As a pediatric diabetologist, my primary concerns in regard to patients with diabetes are:
- Appropriate growth and development
- Excellent quality of life
- Adequate control of both hyper and hypoglycemia
These goals, however, are not always in the same order at all times. Sometimes I am more concerned about quality of life than I am concerned about the hb A1c, even with the knowledge that tight glycemic control will hopefully prevent diabetes micro and macro complications in the future. At other times I am very concerned with growth and development and therefore tight control of diabetes is most important. As difficult enough as it is for the healthcare team managing diabetes, juggling these three issues, it is even more difficult for the family as each day brings new challenges. So, upon reading one of the diabetes self-management journals (Franzisker, S., Carbohydrate Restriction-Another option for Diabetes Management, Diabetes Self Management, March/April, 2014, p20-25) this week, the topic of low carbohydrate diet and blood sugar management was discussed once again.
The topic of low carbohydrate diet as a means to control blood glucose is not new; indeed Dr. Richard Bernstein (who has type 1 diabetes) has written in detail about his method of diabetes management leading to tight control and low hb A1c’s. Conceptually, a low carbohydrate diet leading to lower blood sugars makes outstanding sense. Indeed, the management of diabetes before the discovery of insulin relied on NO or limited carbohydrate diets (even alcohol-based) to enable survival of those who were unable to produce insulin. It made sense that the individuals that produced some insulin, those with type 2 diabetes, had greater survival.
My conundrum: how does a healthcare provide (especially a pediatric provider) accomplish all three goals with a low carbohydrate diet? There is much controversy in this regard among all the different specialties that care for people with diabetes. The pediatric dieticians, as well as care providers, are very much concerned with having enough carbohydrates in the diet for growth and development and perhaps even more importantly, quality of life concerns.
Quite simply, it is very difficult to stick to a low carbohydrate diet for long periods of time
I am aware that many adult endocrinologists and particularly cardiologists are strongly recommending low carbohydrate diets for their adult patients with type 2 diabetes. This makes sense; but once again, adherence is a major factor. In regard to type 1 diabetes management for our children and adolescents, the low carbohydrate diet is much more controversial. It is hard enough as it is to restrict carbs in terms of carbohydrate prescriptions, let alone asking a child to vastly restrict carbohydrates for the foreseeable future. There are additional concerns with children and adolescents aside from the obvious growth and development issue. There are also concerns around fitting in with peers and concerns about being "different." This is even more of a concern with adolescents whose developmental task is risk taking and defiance against rules. Although there are adolescents who would be willing to adhere to a low carbohydrate diet, most would find it extremely difficult which would then lead to more disappointment and feelings of failure in an already difficult situation.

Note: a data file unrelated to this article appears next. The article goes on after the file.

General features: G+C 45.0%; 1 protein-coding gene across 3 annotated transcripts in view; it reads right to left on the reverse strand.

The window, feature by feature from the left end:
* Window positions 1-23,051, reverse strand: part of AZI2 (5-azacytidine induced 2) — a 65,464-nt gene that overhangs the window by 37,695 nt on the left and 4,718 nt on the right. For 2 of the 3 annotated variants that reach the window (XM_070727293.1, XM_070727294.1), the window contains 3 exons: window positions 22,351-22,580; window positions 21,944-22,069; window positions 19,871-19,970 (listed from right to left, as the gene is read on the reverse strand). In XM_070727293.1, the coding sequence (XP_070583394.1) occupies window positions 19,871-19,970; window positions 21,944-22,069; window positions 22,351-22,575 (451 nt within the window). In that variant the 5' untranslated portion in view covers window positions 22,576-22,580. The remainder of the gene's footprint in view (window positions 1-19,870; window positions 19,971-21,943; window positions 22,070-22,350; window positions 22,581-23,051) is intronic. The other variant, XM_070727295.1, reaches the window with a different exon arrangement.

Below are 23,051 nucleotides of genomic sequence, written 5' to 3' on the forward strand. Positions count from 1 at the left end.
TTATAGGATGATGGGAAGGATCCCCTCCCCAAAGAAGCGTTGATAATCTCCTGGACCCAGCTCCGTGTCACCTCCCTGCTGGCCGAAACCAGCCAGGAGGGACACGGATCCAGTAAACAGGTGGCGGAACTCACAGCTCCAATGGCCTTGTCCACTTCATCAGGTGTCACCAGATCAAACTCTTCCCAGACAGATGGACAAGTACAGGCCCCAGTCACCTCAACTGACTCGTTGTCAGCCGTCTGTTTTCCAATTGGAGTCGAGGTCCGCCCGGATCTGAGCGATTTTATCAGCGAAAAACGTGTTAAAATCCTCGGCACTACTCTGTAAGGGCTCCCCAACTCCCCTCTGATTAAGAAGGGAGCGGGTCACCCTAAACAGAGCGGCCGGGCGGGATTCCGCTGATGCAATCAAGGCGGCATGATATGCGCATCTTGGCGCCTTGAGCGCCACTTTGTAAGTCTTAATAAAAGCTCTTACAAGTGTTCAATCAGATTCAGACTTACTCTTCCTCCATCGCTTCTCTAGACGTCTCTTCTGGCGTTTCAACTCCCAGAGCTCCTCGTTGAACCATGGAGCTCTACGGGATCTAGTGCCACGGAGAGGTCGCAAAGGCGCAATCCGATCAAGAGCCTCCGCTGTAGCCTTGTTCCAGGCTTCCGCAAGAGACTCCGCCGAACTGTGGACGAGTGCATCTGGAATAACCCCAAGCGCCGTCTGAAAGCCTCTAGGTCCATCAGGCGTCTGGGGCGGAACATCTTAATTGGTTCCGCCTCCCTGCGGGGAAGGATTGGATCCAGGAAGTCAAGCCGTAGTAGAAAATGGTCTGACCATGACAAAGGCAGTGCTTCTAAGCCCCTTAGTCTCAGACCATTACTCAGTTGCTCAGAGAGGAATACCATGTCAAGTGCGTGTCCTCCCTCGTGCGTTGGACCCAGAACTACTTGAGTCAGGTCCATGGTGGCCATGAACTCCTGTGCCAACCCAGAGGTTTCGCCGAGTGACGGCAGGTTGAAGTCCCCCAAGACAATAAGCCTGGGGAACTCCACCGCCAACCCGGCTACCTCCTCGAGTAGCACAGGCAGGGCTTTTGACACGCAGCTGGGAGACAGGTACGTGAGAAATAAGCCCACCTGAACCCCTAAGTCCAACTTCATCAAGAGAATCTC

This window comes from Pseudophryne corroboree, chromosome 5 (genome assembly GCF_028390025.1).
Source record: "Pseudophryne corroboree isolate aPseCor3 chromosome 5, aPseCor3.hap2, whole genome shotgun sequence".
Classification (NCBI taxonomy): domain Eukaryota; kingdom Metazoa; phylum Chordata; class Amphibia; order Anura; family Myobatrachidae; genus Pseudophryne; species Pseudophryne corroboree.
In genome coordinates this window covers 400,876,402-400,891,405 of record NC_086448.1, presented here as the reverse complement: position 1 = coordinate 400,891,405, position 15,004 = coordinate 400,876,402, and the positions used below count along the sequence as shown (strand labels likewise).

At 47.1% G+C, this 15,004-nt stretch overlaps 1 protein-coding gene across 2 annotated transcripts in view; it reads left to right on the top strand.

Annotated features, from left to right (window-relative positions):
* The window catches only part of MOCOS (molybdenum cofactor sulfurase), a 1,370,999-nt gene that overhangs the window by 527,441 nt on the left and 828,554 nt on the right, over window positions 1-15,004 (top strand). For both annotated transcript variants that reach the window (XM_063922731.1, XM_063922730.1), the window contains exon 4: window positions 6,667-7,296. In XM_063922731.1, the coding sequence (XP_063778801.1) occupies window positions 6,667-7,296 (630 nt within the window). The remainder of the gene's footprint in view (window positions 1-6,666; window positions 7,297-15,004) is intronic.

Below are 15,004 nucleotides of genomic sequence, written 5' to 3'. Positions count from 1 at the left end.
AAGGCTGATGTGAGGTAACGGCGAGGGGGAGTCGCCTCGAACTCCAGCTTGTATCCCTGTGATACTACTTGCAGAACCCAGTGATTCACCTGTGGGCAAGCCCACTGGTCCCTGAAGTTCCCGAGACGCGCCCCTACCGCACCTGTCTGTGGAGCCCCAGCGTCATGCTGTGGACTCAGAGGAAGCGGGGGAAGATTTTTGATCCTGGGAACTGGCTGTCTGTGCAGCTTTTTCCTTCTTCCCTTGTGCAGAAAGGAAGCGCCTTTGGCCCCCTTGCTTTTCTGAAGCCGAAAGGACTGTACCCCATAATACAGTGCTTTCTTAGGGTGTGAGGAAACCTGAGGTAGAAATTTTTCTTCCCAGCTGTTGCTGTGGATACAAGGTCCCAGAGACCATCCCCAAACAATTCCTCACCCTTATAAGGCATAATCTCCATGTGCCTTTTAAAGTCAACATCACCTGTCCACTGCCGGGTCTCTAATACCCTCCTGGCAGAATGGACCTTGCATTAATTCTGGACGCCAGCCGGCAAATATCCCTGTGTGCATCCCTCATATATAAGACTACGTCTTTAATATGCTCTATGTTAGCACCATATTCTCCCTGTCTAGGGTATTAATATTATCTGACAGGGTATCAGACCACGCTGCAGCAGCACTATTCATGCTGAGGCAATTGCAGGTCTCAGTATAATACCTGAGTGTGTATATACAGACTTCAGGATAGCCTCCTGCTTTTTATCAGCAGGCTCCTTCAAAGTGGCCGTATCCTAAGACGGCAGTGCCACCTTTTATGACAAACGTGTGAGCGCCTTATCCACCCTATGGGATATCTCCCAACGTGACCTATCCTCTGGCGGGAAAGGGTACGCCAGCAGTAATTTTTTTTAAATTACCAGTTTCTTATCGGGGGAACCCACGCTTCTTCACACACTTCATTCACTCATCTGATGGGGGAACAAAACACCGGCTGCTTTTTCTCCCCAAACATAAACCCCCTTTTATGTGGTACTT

What about those children and adolescents with celiac disease (gluten in tolerance)? My understanding is that many gluten-free products actually are more carbohydrate laden, which would increase the difficulty of adhering to both a gluten-free and low carbohydrate diet!
So what can we conclude?
- It would be very difficult to ask a child or adolescent with type 1 diabetes to adhere to a low carbohydrate diet. Instead, I suggest that the family do their very best to try to maintain enough carbohydrates in the diet to allow for growth and development by obtaining a carbohydrate prescription from their dietician.
- Quality of life is extremely important for everyone! If the child/adolescent is miserable trying to adhere to a low carbohydrate diet, attempts at glycemic control will be thwarted- eventually. I would even suggest that the child/adolescent try to engage in the same activities, food, or otherwise in an attempt to be like their peers. By doing so, however, they need to be able to hone their diabetes self-care skills by frequent blood glucose monitoring, carbohydrate counting and appropriate insulin administration with diligence and skill. This is not an easy task.
- For children/adolescents/ adults with type 2 diabetes, a very different scenario emerges. Weight loss, in association with diet and exercise, is essential! However, once again, for children and adolescents, adherence to a low carbohydrate diet is extremely difficult. Thus, efforts to perhaps decrease the amount of carbohydrates in the diet would be extremely prudent under the guidance of a dietician who understands the need to balance both medical outcomes with psychosocial needs.